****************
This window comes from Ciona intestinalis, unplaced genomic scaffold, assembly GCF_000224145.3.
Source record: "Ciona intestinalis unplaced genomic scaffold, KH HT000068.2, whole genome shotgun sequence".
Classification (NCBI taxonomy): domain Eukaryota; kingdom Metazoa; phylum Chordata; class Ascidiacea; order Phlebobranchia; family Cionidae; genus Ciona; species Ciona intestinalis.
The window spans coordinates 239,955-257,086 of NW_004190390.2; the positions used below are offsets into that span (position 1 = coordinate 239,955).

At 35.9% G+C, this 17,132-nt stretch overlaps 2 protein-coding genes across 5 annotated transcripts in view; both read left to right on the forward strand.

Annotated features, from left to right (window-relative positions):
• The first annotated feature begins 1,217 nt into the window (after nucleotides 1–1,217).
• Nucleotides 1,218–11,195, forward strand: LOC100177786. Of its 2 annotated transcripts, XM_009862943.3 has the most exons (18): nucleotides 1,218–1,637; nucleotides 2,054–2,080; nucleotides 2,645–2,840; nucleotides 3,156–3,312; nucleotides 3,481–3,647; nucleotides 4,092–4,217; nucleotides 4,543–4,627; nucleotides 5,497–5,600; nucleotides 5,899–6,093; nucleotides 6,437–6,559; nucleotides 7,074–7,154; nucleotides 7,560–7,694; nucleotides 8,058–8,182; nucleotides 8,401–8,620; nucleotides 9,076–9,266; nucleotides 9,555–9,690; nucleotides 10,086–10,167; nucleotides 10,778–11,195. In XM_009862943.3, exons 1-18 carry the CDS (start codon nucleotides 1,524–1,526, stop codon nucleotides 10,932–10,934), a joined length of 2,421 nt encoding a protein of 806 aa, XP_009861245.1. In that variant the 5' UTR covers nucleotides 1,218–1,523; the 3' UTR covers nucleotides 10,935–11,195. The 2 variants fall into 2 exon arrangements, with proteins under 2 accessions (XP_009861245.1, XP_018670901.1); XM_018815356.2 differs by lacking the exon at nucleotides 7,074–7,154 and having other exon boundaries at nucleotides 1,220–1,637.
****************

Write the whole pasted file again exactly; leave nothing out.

This window comes from Ciona intestinalis, unplaced genomic scaffold, assembly GCF_000224145.3.
Source record: "Ciona intestinalis unplaced genomic scaffold, KH HT000068.2, whole genome shotgun sequence".
Classification (NCBI taxonomy): domain Eukaryota; kingdom Metazoa; phylum Chordata; class Ascidiacea; order Phlebobranchia; family Cionidae; genus Ciona; species Ciona intestinalis.
The window spans coordinates 239,955-257,086 of NW_004190390.2; the positions used below are offsets into that span (position 1 = coordinate 239,955).

At 35.9% G+C, this 17,132-nt stretch overlaps 2 protein-coding genes across 5 annotated transcripts in view; both read left to right on the forward strand.

Annotated features, from left to right (window-relative positions):
• The first annotated feature begins 1,217 nt into the window (after nucleotides 1–1,217).
• Nucleotides 1,218–11,195, forward strand: LOC100177786. Of its 2 annotated transcripts, XM_009862943.3 has the most exons (18): nucleotides 1,218–1,637; nucleotides 2,054–2,080; nucleotides 2,645–2,840; nucleotides 3,156–3,312; nucleotides 3,481–3,647; nucleotides 4,092–4,217; nucleotides 4,543–4,627; nucleotides 5,497–5,600; nucleotides 5,899–6,093; nucleotides 6,437–6,559; nucleotides 7,074–7,154; nucleotides 7,560–7,694; nucleotides 8,058–8,182; nucleotides 8,401–8,620; nucleotides 9,076–9,266; nucleotides 9,555–9,690; nucleotides 10,086–10,167; nucleotides 10,778–11,195. In XM_009862943.3, exons 1-18 carry the CDS (start codon nucleotides 1,524–1,526, stop codon nucleotides 10,932–10,934), a joined length of 2,421 nt encoding a protein of 806 aa, XP_009861245.1. In that variant the 5' UTR covers nucleotides 1,218–1,523; the 3' UTR covers nucleotides 10,935–11,195. The 2 variants fall into 2 exon arrangements, with proteins under 2 accessions (XP_009861245.1, XP_018670901.1); XM_018815356.2 differs by lacking the exon at nucleotides 7,074–7,154 and having other exon boundaries at nucleotides 1,220–1,637.